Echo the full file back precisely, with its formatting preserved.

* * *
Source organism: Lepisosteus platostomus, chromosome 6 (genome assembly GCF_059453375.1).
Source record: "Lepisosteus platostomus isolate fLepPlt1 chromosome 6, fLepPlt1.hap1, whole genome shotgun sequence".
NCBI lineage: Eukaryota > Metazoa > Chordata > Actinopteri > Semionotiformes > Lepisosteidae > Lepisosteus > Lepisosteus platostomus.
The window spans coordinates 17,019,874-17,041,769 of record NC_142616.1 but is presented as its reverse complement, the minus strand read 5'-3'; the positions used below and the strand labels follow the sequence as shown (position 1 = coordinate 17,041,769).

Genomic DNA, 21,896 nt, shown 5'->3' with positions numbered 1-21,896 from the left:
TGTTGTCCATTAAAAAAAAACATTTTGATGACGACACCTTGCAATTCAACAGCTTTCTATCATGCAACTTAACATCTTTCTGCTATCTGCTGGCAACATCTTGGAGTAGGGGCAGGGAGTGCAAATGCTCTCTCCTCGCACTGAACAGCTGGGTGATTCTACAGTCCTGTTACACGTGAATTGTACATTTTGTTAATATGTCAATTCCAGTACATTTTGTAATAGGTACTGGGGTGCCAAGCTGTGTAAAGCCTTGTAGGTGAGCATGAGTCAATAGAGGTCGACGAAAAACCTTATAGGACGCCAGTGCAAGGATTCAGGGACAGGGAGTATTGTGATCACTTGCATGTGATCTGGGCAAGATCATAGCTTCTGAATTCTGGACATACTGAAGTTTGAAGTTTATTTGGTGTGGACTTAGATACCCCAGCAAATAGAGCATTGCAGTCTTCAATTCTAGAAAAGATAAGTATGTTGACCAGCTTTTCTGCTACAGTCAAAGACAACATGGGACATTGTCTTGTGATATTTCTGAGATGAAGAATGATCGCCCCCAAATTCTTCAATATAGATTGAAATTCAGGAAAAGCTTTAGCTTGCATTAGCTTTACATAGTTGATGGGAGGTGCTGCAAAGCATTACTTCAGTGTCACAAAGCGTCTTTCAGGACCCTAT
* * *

Source organism: Lepisosteus platostomus, chromosome 6 (genome assembly GCF_059453375.1).
Source record: "Lepisosteus platostomus isolate fLepPlt1 chromosome 6, fLepPlt1.hap1, whole genome shotgun sequence".
NCBI lineage: Eukaryota > Metazoa > Chordata > Actinopteri > Semionotiformes > Lepisosteidae > Lepisosteus > Lepisosteus platostomus.
The window spans coordinates 17,019,874-17,041,769 of record NC_142616.1 but is presented as its reverse complement, the minus strand read 5'-3'; the positions used below and the strand labels follow the sequence as shown (position 1 = coordinate 17,041,769).

Genomic DNA, 21,896 nt, shown 5'->3' with positions numbered 1-21,896 from the left:
TGTTGTCCATTAAAAAAAAACATTTTGATGACGACACCTTGCAATTCAACAGCTTTCTATCATGCAACTTAACATCTTTCTGCTATCTGCTGGCAACATCTTGGAGTAGGGGCAGGGAGTGCAAATGCTCTCTCCTCGCACTGAACAGCTGGGTGATTCTACAGTCCTGTTACACGTGAATTGTACATTTTGTTAATATGTCAATTCCAGTACATTTTGTAATAGGTACTGGGGTGCCAAGCTGTGTAAAGCCTTGTAGGTGAGCATGAGTCAATAGAGGTCGACGAAAAACCTTATAGGACGCCAGTGCAAGGATTCAGGGACAGGGAGTATTGTGATCACTTGCATGTGATCTGGGCAAGATCATAGCTTCTGAATTCTGGACATACTGAAGTTTGAAGTTTATTTGGTGTGGACTTAGATACCCCAGCAAATAGAGCATTGCAGTCTTCAATTCTAGAAAAGATAAGTATGTTGACCAGCTTTTCTGCTACAGTCAAAGACAACATGGGACATTGTCTTGTGATATTTCTGAGATGAAGAATGATCGCCCCCAAATTCTTCAATATAGATTGAAATTCAGGAAAAGCTTTAGCTTGCATTAGCTTTACATAGTTGATGGGAGGTGCTGCAAAGCATTACTTCAGTGTCACAAAGCGTCTTTCAGGACCCTAT